Notice the strap is nearly fully expanded on my small helmet.

Notice the strap is nearly fully expanded on my small helmet.

Smith has figured out a easy system with their interchangeable lenses. Swapping is quick enough to do that I can actually do it mid-day when the light changes. Plus, with such a wide range of lenses for each frame size in the series, you’re not missing out by having a smaller frame. I’ve found with other brands that it can be hard to find smaller frames that have such a wide range of interchangeable lenses.

Swapping lenses is easy once you get the hang of it and get over your fear of breaking them.

Swapping lenses is easy once you get the hang of it and get over your fear of breaking them.

Lens swap instructions.

Lens swap instructions.

The lenses don’t like to fog. When they do, it is generally when my mouth is tucked in the collar of my jacket, I’m bending over, and warm air is pretty much going straight to my goggles. As soon as I move, the fog disappears. I’ve had no problems with fog building up between the two lens layers.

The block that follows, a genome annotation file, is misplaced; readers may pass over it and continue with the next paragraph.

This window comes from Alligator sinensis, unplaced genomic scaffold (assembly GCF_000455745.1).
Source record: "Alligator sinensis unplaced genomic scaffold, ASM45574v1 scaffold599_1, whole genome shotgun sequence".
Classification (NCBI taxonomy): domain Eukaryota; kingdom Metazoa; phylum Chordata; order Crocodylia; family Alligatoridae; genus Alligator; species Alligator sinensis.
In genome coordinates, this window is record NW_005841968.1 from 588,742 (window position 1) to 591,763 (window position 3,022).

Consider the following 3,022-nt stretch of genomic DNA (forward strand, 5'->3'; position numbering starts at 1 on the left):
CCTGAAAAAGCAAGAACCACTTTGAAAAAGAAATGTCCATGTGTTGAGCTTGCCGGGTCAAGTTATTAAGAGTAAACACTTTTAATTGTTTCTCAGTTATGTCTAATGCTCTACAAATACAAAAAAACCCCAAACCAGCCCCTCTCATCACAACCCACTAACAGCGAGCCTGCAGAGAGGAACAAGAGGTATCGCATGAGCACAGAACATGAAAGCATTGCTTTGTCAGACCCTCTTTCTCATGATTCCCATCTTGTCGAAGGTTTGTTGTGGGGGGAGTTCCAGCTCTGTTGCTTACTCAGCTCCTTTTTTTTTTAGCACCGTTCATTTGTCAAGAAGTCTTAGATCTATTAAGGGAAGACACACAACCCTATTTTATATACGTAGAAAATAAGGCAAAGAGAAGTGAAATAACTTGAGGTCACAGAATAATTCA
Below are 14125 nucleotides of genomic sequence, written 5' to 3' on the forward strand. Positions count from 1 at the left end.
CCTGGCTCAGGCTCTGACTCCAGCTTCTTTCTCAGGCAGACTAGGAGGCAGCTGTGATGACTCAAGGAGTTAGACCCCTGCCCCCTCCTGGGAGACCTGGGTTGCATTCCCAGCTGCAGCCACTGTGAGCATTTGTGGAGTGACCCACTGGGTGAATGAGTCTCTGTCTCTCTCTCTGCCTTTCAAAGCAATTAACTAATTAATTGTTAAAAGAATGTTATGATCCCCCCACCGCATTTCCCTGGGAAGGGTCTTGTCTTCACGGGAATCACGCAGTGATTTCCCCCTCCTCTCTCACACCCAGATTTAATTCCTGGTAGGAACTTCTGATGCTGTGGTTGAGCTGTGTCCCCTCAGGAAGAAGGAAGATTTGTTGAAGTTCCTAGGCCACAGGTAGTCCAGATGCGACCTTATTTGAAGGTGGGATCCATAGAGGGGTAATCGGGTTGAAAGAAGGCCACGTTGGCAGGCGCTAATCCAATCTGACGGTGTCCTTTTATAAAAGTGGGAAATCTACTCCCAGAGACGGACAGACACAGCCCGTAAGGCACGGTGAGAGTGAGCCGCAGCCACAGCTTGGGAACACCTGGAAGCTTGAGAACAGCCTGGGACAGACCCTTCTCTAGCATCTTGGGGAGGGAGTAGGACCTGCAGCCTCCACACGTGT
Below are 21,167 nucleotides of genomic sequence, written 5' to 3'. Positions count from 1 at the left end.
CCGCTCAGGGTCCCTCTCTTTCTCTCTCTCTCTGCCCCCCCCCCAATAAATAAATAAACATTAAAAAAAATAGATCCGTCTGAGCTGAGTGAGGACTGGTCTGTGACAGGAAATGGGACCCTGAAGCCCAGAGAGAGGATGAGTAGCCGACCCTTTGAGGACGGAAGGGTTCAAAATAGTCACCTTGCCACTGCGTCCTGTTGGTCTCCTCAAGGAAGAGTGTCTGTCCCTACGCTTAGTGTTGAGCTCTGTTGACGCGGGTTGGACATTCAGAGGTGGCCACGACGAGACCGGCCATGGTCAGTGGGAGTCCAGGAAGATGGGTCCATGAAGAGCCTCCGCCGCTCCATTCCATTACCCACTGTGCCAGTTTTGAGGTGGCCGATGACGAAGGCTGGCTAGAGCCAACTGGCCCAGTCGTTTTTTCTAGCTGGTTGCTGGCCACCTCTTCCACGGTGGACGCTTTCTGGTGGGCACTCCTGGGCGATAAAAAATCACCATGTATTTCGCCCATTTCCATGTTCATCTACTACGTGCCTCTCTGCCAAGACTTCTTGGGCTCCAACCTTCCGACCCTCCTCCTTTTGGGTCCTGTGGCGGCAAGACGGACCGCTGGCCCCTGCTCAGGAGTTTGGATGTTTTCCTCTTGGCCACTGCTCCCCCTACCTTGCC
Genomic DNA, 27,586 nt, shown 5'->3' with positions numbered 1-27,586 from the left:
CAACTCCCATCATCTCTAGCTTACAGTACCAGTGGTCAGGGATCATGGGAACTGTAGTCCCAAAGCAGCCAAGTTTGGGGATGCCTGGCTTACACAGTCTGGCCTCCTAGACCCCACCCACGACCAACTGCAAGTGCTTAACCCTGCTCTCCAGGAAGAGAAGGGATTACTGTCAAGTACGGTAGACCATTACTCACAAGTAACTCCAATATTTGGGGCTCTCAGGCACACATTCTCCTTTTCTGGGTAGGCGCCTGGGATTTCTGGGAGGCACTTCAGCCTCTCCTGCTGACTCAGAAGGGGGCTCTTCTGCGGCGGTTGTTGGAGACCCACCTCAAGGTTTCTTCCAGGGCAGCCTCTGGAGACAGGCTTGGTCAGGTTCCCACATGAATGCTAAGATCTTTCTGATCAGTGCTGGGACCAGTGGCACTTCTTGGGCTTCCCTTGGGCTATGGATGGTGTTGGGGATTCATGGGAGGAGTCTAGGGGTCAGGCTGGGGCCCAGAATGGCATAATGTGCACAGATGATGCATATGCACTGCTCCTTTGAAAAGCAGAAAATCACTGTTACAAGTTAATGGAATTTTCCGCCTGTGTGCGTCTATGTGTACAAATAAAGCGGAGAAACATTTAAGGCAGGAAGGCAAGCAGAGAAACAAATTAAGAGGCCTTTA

The spherical shape of the I/OS lens is designed to increase the viewer’s range of vision, optical clarity (reduced distortion), and reduce fog collection within the goggle. I would say that these goggles have a moderately wide range of view but are not the widest that I’ve seen before. This is partly due to the smaller frame.

Smith has installed a small pore filter in the top corner of the lens to allow the internal lens chamber pressure to equalize in changing atmospheric pressures. This reduces optical distortion and increases visibility when changing elevations on the mountain. The tiny pore is not visible when wearing the goggles.

Smith has installed a small pore filter in the top corner of the lens to allow the internal lens chamber pressure to equalize in changing atmospheric pressures. This reduces optical distortion and increases visibility when changing elevations on the mountain. The tiny pore is not visible when wearing the goggles.